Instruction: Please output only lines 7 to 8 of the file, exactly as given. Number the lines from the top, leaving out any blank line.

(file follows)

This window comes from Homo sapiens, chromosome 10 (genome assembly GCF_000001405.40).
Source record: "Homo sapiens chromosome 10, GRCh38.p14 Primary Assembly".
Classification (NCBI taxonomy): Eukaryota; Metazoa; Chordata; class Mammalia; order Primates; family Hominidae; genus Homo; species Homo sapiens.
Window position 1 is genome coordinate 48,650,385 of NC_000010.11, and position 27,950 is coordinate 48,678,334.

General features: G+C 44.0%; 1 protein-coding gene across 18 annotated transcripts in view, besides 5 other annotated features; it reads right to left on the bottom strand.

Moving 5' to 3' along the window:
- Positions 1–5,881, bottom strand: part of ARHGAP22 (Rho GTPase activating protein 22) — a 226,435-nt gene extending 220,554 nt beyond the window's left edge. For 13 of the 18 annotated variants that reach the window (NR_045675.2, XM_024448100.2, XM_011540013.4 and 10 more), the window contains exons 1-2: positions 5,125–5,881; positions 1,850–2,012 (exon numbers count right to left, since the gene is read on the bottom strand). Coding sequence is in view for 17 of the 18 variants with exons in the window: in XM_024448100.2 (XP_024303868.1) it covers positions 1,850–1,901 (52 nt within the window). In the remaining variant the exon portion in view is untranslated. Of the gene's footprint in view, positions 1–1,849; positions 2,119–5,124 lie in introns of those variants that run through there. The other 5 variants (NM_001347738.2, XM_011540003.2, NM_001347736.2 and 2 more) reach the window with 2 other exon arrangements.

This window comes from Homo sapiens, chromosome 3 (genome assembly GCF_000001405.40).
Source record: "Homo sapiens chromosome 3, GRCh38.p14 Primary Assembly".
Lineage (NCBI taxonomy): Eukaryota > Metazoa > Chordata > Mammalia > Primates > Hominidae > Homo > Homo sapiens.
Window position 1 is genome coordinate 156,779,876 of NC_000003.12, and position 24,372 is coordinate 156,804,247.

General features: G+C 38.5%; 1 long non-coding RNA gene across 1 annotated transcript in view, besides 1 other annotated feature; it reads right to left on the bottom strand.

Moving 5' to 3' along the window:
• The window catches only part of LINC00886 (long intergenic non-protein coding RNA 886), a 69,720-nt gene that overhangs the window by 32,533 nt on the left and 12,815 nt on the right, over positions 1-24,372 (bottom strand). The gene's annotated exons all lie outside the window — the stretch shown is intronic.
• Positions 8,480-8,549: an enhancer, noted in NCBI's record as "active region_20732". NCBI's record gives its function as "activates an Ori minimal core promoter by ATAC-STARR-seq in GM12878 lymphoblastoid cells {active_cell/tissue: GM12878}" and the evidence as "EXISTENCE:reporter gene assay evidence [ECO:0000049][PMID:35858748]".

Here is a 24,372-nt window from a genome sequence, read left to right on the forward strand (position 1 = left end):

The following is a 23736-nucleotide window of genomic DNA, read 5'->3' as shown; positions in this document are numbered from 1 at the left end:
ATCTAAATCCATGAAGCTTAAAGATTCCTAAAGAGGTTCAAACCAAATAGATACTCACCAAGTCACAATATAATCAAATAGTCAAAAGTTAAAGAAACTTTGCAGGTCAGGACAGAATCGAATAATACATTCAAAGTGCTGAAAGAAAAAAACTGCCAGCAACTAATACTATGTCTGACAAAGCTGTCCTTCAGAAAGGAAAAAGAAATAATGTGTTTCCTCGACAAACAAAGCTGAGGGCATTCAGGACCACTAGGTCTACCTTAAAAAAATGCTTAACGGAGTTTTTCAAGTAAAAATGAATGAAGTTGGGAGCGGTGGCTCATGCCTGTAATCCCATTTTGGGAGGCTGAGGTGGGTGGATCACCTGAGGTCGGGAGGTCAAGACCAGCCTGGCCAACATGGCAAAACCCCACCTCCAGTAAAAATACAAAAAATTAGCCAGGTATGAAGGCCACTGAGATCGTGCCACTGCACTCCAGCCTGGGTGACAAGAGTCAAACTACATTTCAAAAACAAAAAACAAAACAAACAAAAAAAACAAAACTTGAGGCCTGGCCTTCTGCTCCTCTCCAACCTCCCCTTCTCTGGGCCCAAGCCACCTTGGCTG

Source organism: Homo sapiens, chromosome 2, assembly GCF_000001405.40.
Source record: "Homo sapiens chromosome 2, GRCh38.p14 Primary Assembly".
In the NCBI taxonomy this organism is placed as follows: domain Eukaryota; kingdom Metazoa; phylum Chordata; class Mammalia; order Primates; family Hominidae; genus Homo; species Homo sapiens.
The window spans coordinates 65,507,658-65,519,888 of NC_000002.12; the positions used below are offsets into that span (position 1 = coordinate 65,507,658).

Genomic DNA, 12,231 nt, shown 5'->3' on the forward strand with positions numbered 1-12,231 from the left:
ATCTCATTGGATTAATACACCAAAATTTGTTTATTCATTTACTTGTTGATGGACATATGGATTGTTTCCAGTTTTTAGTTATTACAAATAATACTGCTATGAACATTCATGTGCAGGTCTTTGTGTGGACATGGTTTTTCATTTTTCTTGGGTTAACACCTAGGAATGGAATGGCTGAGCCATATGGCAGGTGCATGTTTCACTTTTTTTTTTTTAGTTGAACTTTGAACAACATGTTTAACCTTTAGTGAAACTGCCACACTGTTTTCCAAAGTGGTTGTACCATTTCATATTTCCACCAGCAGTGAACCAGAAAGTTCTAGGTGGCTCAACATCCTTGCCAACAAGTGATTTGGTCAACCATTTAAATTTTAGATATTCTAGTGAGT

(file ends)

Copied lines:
- Positions 1–5,881, bottom strand: part of ARHGAP22 (Rho GTPase activating protein 22) — a 226,435-nt gene extending 220,554 nt beyond the window's left edge. For 13 of the 18 annotated variants that reach the window (NR_045675.2, XM_024448100.2, XM_011540013.4 and 10 more), the window contains exons 1-2: positions 5,125–5,881; positions 1,850–2,012 (exon numbers count right to left, since the gene is read on the bottom strand). Coding sequence is in view for 17 of the 18 variants with exons in the window: in XM_024448100.2 (XP_024303868.1) it covers positions 1,850–1,901 (52 nt within the window). In the remaining variant the exon portion in view is untranslated. Of the gene's footprint in view, positions 1–1,849; positions 2,119–5,124 lie in introns of those variants that run through there. The other 5 variants (NM_001347738.2, XM_011540003.2, NM_001347736.2 and 2 more) reach the window with 2 other exon arrangements.

This window comes from Homo sapiens, chromosome 3 (genome assembly GCF_000001405.40).